Birrieria El Viejon
3000 South Federal Boulevard
The word “birrieria” is easy to trip over if you’re not a fluent Spanish speaker, but its meaning is clear: A birrieria is a restaurant that specializes in birria, a slow-cooked stew that has its origins in the state of Jalisco but has spread to other regions of the Pacific coast of Mexico. El Viejon is Denver’s only restaurant to specialize in birria, making it a destination for those with a weakness for goat.
This low-key restaurant on South Federal Boulevard, located in what was once an outpost of Bubba Chinos, serves birria de chivo three ways: seca, or dry, with pulled goat served in tortillas; horneado, or oven-roasted, and served as a platter with rice and beans; or en caldo, with the shredded meat submerged in a rich broth. Whichever you choose, the goat is always tender and juicy, with a mild flavor achieved through subtle seasoning and slow braising. Although the brick-red color and gentle warmth indicate the presence of chiles, none of the options will set your tongue on fire — and even the salsas served in squeeze bottles add more tanginess than fire.
If you’re butting up against the idea of eating goat, all of the options are also available in beef — make that res, since there’s no English on the menu — and the kitchen also offers beef barbacoa. If you want your protein packaged in a more familiar form, El Viejon also stuffs the birria and barbacoa into quesadillas and burritos. Cervezas, micheladas and clamatos preparados highlight the drinks roster. East-siders burning for birria, don’t feel left out: El Viejon just opened a second location at 596 Dayton Street in Aurora.
Hamburguesas Don Jesus
800 Decatur Street
Denverites are familiar with the Mexican hamburger, which, as served — and likely invented — in our city is little more than a tortilla stuffed with beans and a hamburger patty instead some other form of ground or shredded beef, pork or chicken. But a Mexican-style hamburguesa is a completely different beast. And make no mistake: All of the burgers listed on the wall menu at Hamburguesas Don Jesus are beasts, just waiting to pounce on unsuspecting victims. What makes an hamburguesa different from a standard American hamburger? The bun is a familiar sesame-studded number (unless you opt for the Torta burger, which comes on a soft bolillo roll), and the beef patty is much like its gringo cousin — seared hard and flattened to the size of a saucer — but you won’t find the toppings that you’d see at McDonald’s or Red Robin.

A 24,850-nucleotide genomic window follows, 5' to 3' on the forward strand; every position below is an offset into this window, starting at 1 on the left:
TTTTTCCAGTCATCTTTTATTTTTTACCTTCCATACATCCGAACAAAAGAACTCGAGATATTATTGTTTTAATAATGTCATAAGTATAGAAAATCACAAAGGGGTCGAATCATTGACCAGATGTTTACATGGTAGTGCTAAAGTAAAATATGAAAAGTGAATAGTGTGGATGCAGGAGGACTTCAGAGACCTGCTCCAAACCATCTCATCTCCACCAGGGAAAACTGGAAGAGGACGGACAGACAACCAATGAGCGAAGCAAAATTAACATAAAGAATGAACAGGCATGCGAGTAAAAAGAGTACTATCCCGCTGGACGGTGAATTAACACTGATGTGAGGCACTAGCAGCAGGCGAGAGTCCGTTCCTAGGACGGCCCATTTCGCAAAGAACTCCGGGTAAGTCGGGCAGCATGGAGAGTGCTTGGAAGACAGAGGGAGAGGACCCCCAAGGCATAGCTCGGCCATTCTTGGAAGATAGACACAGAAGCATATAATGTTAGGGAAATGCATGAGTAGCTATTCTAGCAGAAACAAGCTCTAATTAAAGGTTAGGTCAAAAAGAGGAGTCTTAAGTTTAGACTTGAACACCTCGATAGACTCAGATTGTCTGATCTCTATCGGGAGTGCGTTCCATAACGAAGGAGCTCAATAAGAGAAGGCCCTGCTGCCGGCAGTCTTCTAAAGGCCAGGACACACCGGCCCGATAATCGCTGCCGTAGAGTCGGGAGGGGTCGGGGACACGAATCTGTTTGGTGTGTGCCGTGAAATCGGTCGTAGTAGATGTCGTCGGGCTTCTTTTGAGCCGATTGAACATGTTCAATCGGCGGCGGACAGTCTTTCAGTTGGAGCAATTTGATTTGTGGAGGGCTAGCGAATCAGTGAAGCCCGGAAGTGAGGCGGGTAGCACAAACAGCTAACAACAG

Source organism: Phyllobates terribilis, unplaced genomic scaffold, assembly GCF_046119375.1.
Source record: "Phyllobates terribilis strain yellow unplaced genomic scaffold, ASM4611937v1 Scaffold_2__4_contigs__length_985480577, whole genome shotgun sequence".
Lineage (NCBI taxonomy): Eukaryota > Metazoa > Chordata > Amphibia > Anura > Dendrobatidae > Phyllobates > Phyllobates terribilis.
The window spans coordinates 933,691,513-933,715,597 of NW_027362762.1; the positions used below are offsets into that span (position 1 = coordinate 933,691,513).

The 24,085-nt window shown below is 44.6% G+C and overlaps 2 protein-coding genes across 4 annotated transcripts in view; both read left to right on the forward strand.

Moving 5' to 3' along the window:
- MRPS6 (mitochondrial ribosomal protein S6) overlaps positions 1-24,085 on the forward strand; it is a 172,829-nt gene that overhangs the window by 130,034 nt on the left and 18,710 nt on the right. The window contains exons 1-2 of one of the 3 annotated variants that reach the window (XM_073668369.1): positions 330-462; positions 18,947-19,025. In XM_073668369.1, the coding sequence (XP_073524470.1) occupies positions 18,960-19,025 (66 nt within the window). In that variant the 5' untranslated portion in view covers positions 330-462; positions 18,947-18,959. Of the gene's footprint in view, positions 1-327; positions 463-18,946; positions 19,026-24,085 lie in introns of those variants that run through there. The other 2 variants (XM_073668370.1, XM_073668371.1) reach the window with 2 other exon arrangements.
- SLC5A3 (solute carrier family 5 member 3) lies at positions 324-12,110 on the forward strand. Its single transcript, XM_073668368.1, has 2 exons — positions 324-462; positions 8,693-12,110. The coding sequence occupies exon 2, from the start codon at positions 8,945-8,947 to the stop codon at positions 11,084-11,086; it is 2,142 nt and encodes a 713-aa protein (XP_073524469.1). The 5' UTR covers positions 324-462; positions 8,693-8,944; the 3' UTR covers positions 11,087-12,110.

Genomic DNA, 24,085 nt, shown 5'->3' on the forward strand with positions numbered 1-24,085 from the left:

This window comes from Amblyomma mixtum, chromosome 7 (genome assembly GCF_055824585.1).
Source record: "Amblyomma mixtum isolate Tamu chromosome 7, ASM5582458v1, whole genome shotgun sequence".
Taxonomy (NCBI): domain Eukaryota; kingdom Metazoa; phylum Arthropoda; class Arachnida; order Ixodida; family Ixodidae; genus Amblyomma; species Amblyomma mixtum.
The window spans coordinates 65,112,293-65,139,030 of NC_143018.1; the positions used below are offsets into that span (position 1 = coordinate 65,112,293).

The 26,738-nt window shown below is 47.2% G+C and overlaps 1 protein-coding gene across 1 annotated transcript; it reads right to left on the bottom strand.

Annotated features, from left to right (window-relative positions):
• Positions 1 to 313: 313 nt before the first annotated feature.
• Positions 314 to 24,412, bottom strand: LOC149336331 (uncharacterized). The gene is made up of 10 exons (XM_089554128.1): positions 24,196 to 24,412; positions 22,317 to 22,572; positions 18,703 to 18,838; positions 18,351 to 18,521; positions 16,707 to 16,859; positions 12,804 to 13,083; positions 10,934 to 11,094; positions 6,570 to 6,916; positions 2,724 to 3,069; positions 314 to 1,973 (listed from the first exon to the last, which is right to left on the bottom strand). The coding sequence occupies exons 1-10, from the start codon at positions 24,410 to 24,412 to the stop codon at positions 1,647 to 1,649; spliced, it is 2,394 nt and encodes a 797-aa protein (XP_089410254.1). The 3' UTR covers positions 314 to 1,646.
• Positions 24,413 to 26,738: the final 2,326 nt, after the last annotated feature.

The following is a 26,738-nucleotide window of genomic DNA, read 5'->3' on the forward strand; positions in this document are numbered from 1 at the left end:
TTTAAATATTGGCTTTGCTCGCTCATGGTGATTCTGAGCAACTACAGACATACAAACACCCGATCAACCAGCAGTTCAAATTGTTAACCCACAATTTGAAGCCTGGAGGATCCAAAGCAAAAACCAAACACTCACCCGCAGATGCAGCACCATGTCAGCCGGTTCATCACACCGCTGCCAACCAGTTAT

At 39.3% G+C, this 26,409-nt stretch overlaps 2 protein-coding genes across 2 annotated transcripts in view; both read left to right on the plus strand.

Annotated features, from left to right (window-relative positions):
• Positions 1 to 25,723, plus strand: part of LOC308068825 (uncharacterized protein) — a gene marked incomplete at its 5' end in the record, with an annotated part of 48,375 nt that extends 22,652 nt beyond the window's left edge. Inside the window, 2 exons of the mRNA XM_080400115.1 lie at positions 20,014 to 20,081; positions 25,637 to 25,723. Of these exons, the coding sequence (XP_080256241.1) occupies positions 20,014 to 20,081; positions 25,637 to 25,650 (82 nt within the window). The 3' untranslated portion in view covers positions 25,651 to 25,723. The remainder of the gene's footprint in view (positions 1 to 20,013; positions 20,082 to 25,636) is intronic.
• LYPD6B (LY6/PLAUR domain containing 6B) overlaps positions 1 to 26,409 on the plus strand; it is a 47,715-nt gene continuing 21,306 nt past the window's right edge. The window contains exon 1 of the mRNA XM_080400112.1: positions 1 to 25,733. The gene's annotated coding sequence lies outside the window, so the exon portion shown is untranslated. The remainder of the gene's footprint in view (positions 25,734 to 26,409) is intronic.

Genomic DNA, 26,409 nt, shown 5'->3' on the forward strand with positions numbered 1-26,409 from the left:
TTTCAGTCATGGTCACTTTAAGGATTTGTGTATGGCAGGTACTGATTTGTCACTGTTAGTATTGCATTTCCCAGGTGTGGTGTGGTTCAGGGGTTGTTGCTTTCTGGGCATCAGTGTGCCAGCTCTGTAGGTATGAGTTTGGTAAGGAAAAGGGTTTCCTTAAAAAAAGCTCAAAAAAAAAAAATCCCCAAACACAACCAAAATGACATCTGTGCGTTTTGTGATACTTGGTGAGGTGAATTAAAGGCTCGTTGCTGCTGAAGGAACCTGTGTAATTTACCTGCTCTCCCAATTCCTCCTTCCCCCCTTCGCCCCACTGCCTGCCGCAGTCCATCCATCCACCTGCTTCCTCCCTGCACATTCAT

First, unless you stick with a simple cheeseburger, there’s almost always some sort of processed meat on top of the beef patty. The house Don Jesus burger comes with a slice of fried ham, and that’s just the beginning of the madness. The menu offers descriptions in Spanish and English, but a little Spanglish will help you decipher the options: A wini (or winie, it’s spelled both ways) is a hot dog, and on the Texana, Exotica and Torta burgers, that wini comes wrapped in bacon. Boloni, which needs no explanation, also makes an appearance on several of the sandwiches. Sour cream, avocado, jalapeño and Anaheim chiles round out the Mexican-themed toppings, with ketchup, mustard, mayo, lettuce, tomato and onions as more traditionally American options. At $11, the Torta burger is enough food for at least two people, with double ham, double cheese (white processed slices), double avocado, a bacon-wrapped hot dog and a slathering of mayo, tomato, onion and lettuce (which blend together into the kind of salad you might find at a picnic in Nebraska). The beef itself takes up the entire surface area of the oval bolillo, even if it gets lost beneath the avalanche of toppings.